- Inspection fee: In some states, you must have a special inspection (like a pest inspection) before you close on a refinance. You might also have to get an inspection before you qualify for certain types of government loans.
- Attorney review and closing fee: Some states may require you to hire an attorney to review your refinance documents before closing. If you have to hire a real estate attorney, they’ll charge their own fees.
- Title search and insurance: You may need to pay for another title search if you refinance with a new lender that didn’t service your old loan. You may also have to again pay for title insurance, which protects you and your lender against other claims to the property.
You can expect closing costs to equal around 3% – 6% of your refinance loan amount. Make sure you can pay these costs before you apply, or inquire about having your lender roll them into your refinance loan so you don’t have to pay them upfront.
5. Be Careful With No-Closing-Cost Refinances
Your lender might offer you a refinance without closing costs if you can’t afford to pay those expenses. Your lender waives your closing costs, but you’ll need to take on a higher interest rate in exchange for this convenience.
Closing costs can be $6,000 – $12,000 on a $200,000 refinance, so a no-closing-cost refinance might seem like a great deal. But it’s important to know that you’ll usually end up paying more than this in interest when all is settled. Be sure to do the math and see how much extra you’ll pay before you take a no-closing-cost refinance.
For example, let’s say you want to refinance a $150,000 loan with a 30-year term at an interest rate of 6%. You’re required to pay $4,500 for your closing costs upfront. Once your loan matures, you’ll pay $173,757 in interest over your loan term if you pay your closing costs upfront.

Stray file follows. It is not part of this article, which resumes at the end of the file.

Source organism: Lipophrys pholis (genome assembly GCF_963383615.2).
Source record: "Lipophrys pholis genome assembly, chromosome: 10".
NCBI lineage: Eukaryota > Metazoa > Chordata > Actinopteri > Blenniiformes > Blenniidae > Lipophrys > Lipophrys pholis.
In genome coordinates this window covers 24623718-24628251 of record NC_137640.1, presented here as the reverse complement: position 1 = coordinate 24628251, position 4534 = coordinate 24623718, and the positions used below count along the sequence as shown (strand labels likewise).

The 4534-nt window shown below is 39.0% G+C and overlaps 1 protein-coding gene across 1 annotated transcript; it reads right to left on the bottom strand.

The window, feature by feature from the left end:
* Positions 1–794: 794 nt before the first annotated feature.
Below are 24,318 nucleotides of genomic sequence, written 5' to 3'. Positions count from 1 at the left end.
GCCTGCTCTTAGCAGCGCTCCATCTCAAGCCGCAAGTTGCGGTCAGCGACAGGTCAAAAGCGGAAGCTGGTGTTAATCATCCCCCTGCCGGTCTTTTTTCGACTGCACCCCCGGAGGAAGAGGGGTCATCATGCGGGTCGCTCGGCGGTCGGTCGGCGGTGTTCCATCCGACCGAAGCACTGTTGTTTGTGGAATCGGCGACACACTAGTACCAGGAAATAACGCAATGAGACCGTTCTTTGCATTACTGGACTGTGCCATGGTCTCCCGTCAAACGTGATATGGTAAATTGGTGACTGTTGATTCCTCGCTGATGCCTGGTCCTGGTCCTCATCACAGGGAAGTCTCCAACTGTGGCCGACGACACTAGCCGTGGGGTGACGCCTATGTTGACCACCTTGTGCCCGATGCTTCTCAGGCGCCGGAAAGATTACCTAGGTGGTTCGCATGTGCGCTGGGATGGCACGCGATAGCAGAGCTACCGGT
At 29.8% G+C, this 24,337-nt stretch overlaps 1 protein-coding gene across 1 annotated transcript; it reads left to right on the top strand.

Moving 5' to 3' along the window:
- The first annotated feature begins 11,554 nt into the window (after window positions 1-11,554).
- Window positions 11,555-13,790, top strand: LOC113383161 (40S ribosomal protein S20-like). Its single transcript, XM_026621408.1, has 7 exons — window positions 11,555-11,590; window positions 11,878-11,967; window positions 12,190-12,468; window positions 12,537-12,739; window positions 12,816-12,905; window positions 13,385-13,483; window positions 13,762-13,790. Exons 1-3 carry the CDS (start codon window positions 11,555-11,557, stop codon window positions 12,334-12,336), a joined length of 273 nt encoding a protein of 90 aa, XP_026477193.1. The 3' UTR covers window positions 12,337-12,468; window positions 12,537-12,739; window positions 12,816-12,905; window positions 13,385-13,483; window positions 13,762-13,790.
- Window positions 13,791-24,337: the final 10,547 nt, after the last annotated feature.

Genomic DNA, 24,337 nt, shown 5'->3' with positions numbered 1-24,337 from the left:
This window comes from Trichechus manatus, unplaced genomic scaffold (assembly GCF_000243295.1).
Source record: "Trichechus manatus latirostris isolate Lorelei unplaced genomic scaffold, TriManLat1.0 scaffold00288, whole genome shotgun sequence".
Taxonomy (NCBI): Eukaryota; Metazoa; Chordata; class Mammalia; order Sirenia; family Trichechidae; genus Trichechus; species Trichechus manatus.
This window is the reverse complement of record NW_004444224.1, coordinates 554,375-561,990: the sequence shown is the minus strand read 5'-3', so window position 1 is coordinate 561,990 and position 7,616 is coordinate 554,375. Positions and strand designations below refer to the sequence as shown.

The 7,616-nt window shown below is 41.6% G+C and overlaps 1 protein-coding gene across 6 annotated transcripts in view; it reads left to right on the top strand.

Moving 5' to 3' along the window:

On the other hand, perhaps your lender also offers you a no-closing-cost refinance with $0 in closing costs but a 6.5% APR. That would mean you pay a total of $191,317 in interest by the time your loan matures. Just a half percentage point of difference causes you to pay over $17,500 more for your loan than you would if you’d paid your closing costs upfront.
6. Make Upgrades Easy To Find
As previously mentioned, with a refinance, your lender will typically order an appraisal to make sure that your home’s value matches up with your new loan. One of the factors influencing the value of your property is the type of upgrades you’ve added to your home since you bought it. Certain upgrades might be a bit difficult for an appraiser to spot on their own.
It’s important that you’re present for your appraisal and that you give your appraiser a list of all permanent upgrades you’ve made to your property. Include receipts from contractors, as well as estimates and permits – if applicable. Don’t be afraid to walk through your home with your appraiser and point out all the additions you’ve made as it may affect the determined value of your property.
7. Set Yourself Up For Appraisal Success
Your appraiser will assign an estimated property value to your home during your appraisal. The best-case scenario is that your appraiser assigns a value that’s higher than what you paid for the home. However, if the appraisal comes back low, you may need to adjust the loan amount you’re asking for in a refinance.
Here are a few ways to improve your chances of a successful appraisal:
- Do your research. Property values in your area play into the amount your home is worth. It’s best to research local properties similar to yours and present a recent list of sales to your appraiser. This will give your appraiser additional comparable homes to see how property values are trending in your area.
- Spruce up your exterior. Take a few steps to make your property look great before your appraisal. Mow your lawn, do some gardening, and stow away any children’s toys before the big day.
- Make sure your home is tidy. You don’t want a messy house to influence your appraiser’s assessment. Do some light cleaning, make sure pets are out of the way and set your thermostat to a reasonable temperature.
8. Respond To Lender Inquiries Quickly
The exact length of time it’ll take to refinance your home can vary, but you can typically expect around 30 – 45 days. You can ensure that your refinance goes smoothly by responding to any inquiries from your lender as soon as possible. Your lender might ask for additional documentation supporting your employment or financial history during underwriting. It’s important to send these documents to the lender promptly.